At the instigation of his colleague Tommy Tea his on-stage partner and longtime minister of propaganda Sir Bob Cornelius Rifo then created Bloody Beetroots, an artistic alter-ego that would draw on all Rifo's experiences to date. Initially conceived as an all-inclusive way to package the live thrills of Bob Rifo's Gang with the excitement of dancing-till-dawn DJ after-party, the producer set to quickly establishing the Bloody Beetroots as a electronic musical entity in its own right.
First up were "French Touch" icons Alex Gopher and Etienne de Crecy, who let Bloody Beetroots put their edgy, acid stamp on the respective tracks "The Game" and "Funk." With other French artists like Rinocerose lining up for his services, within a single year Rifo cranked out 28 Bloody Beetroots remixes. But not to mark territory, so much as to respond to fellow artists from around the world, and poise Bloody Beetroots as a truly international sound.
Sir Bob Cornelius Rifo is determined that this goal will remain central as the Bloody Beetroots star ascends, and their fame travels the globe. "I want to sit at the table with a Chinese person one day, and the next with an African, and the day after with a Vietnamese, and absorb their different cultures, to learn and to inspire myself and my music."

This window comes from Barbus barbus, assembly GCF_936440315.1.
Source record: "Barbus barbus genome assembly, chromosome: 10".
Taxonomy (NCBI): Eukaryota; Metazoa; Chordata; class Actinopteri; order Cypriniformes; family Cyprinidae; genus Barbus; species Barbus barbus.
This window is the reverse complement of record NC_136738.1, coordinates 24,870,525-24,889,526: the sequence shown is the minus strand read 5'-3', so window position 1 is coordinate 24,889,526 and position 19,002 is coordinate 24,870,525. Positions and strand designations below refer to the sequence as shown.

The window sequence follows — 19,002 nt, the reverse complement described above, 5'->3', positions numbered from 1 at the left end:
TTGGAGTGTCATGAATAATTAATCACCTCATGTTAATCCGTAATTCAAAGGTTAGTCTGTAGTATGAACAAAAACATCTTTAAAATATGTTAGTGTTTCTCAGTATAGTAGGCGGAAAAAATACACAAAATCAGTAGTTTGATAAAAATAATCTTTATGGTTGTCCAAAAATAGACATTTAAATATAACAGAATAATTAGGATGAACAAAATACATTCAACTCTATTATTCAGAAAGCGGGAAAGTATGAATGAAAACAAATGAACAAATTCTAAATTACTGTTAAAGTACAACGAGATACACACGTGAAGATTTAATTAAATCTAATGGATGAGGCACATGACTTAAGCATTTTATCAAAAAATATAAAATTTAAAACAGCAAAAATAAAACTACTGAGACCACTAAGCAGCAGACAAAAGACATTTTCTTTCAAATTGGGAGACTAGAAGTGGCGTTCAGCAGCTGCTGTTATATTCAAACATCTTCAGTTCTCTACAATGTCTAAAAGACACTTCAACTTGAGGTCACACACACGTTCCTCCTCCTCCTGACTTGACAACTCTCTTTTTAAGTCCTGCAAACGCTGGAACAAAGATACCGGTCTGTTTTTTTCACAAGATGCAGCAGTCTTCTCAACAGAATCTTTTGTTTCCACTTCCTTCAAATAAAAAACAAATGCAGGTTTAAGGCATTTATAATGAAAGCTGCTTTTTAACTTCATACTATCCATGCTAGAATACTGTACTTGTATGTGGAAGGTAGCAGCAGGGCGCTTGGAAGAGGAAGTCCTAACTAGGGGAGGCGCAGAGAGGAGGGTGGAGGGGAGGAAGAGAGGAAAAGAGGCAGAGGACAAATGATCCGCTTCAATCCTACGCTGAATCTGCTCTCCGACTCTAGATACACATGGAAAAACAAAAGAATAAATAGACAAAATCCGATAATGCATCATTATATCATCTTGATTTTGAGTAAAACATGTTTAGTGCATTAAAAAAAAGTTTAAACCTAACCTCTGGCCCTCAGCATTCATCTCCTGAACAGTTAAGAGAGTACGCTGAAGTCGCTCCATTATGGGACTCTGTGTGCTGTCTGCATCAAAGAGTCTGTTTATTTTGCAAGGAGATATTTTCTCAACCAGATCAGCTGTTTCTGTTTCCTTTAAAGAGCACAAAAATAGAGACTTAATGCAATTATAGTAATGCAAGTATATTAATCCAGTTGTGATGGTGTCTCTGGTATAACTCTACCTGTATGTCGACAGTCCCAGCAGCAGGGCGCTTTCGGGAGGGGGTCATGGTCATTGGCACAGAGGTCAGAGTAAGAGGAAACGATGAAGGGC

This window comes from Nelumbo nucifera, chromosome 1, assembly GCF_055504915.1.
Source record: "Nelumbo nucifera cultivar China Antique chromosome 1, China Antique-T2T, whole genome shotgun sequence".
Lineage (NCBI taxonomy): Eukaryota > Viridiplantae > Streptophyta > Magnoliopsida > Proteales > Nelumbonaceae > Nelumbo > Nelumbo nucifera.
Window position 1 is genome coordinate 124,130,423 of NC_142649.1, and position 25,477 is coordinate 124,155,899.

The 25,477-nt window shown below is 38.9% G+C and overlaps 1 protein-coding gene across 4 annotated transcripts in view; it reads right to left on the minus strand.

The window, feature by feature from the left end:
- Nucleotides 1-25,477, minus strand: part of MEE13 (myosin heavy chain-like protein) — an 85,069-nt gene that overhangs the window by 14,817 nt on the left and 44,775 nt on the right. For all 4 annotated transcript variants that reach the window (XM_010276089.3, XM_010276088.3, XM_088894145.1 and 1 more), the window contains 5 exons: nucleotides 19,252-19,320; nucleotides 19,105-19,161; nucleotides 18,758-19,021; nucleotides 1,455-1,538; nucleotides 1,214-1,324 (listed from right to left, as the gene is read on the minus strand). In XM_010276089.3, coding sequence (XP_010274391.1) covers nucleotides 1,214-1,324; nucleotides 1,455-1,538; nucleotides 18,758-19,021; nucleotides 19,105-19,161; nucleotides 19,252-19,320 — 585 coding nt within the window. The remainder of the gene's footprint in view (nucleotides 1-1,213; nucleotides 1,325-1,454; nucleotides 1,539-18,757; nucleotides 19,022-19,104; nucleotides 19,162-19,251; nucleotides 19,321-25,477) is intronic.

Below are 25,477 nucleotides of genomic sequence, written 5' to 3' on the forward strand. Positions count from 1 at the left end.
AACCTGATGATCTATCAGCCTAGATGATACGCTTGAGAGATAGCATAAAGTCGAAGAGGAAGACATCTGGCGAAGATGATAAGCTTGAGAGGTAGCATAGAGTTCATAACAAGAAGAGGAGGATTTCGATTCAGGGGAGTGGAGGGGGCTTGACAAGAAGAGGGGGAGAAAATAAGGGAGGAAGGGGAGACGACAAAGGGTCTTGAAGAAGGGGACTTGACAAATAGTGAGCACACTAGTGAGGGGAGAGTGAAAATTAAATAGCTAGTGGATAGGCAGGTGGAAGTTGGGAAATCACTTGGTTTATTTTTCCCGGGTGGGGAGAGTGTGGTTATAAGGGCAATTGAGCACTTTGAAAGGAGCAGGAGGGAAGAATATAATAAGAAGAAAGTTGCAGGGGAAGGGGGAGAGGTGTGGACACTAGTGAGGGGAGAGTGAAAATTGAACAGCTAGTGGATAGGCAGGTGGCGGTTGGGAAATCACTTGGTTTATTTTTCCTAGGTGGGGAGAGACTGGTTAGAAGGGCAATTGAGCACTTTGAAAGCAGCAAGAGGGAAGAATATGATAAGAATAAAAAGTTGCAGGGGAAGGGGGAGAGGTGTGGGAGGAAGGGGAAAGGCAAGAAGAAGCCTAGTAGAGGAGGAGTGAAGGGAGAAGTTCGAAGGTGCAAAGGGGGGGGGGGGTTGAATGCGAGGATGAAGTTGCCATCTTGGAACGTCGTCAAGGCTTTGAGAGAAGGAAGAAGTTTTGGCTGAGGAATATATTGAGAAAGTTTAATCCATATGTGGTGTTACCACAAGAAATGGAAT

In 2007, two pivotal releases pushed Bloody Beetroots to the next level. First, a vigorous overhaul of "Maniac," the percolating 1983 electro-pop smash from the soundtrack of Flashdance, an homage so inspired it won accolades from original composer Michael Sembello. Next up was "Discommunication," a futuristic disco redux of Timbaland's "Miscommunication." As original music and remixes by Bloody Beetroots began to bubble up in pop culture, via placement in episodes of CSI: Miami and prominent use in videogames, peers like Justice, MSTRKRFT, Adam Freeland, and Martin Solveig were singing their praises in the press.